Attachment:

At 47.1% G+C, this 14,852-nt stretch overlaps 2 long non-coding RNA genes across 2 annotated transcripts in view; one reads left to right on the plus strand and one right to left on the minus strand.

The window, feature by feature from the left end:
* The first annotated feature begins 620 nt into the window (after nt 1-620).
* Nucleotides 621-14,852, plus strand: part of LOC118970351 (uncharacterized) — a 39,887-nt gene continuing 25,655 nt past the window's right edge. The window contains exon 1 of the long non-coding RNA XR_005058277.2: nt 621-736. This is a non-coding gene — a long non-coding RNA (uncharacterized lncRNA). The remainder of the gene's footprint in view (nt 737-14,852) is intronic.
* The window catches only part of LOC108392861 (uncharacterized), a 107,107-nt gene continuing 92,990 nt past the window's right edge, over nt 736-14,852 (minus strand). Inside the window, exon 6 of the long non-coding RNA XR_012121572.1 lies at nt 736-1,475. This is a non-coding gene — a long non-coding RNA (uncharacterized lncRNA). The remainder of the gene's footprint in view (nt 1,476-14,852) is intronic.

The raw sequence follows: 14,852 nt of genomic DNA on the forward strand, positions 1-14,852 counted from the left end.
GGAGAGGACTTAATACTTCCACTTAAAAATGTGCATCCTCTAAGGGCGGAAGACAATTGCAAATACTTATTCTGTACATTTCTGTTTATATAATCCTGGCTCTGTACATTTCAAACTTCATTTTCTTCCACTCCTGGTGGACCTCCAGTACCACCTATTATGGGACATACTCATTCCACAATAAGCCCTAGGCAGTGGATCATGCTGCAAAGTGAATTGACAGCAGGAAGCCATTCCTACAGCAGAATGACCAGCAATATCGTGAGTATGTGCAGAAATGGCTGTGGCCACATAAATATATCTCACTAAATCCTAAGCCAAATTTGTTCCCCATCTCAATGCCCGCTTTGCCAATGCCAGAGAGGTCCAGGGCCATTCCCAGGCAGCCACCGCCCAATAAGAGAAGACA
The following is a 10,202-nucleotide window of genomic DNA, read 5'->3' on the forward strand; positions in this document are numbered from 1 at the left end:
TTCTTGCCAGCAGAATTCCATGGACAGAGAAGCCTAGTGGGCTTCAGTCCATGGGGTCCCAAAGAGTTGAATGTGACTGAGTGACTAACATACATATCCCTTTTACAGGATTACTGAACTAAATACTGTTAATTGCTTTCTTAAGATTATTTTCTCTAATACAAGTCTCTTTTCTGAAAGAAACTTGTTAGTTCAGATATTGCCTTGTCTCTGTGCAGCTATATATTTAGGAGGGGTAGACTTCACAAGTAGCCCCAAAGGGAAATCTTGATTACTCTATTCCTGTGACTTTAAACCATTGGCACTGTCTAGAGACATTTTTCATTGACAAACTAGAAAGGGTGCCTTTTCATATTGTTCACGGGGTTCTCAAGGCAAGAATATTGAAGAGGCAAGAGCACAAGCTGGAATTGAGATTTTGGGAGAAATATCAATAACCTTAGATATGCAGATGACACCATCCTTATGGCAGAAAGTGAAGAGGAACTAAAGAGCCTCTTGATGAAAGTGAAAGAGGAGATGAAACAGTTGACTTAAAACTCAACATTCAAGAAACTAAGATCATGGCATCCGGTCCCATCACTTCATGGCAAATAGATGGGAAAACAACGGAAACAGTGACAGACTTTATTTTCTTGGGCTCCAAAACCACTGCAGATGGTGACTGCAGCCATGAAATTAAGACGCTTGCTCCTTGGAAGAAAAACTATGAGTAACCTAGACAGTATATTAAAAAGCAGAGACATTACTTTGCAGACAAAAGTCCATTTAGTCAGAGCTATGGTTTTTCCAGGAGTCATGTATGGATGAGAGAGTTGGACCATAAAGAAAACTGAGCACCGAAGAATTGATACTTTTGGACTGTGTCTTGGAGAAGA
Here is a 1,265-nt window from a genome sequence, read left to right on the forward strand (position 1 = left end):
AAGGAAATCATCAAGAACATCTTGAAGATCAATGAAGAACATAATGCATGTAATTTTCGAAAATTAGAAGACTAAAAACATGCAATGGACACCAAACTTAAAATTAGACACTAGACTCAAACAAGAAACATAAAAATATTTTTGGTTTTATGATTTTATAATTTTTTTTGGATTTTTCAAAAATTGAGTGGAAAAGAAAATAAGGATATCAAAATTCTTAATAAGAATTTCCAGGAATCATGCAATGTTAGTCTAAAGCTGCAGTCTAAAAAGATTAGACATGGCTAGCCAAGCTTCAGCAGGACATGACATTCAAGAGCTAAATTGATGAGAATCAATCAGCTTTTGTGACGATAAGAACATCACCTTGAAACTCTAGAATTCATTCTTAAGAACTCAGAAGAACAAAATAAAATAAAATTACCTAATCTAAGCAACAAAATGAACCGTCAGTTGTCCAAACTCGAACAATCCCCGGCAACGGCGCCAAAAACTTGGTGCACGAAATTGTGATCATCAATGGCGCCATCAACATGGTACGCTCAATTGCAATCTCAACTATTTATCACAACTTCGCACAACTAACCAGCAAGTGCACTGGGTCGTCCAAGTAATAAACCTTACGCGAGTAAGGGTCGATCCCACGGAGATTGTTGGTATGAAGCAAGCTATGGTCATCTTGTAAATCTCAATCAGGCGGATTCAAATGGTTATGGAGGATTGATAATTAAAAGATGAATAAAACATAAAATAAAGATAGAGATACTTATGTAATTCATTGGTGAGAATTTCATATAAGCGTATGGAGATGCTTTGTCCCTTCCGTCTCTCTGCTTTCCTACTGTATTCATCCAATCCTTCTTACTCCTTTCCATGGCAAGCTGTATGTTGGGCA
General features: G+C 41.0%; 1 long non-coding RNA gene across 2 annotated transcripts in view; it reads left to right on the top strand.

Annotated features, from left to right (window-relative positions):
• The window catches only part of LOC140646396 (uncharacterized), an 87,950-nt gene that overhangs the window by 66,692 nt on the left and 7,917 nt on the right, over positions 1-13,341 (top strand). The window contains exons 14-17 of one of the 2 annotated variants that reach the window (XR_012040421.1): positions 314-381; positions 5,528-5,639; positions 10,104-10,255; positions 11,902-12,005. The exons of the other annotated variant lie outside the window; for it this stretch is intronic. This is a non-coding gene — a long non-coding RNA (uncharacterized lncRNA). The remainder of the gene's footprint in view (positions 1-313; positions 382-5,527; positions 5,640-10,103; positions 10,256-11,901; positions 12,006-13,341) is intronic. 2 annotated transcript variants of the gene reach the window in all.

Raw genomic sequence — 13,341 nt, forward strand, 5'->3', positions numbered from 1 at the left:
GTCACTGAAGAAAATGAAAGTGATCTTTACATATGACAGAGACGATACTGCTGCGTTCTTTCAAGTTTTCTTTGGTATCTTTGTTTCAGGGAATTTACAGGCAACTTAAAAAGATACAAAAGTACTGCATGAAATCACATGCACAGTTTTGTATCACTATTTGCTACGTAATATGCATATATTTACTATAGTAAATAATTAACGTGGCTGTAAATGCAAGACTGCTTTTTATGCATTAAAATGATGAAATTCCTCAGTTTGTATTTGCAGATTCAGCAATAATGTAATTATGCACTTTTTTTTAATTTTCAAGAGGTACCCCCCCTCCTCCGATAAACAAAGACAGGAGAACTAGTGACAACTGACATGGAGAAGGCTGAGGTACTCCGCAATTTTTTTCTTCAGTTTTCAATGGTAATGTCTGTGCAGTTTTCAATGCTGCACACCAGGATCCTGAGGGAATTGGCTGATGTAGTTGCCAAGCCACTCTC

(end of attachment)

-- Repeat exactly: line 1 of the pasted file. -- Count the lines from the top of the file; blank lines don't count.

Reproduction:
At 47.1% G+C, this 14,852-nt stretch overlaps 2 long non-coding RNA genes across 2 annotated transcripts in view; one reads left to right on the plus strand and one right to left on the minus strand.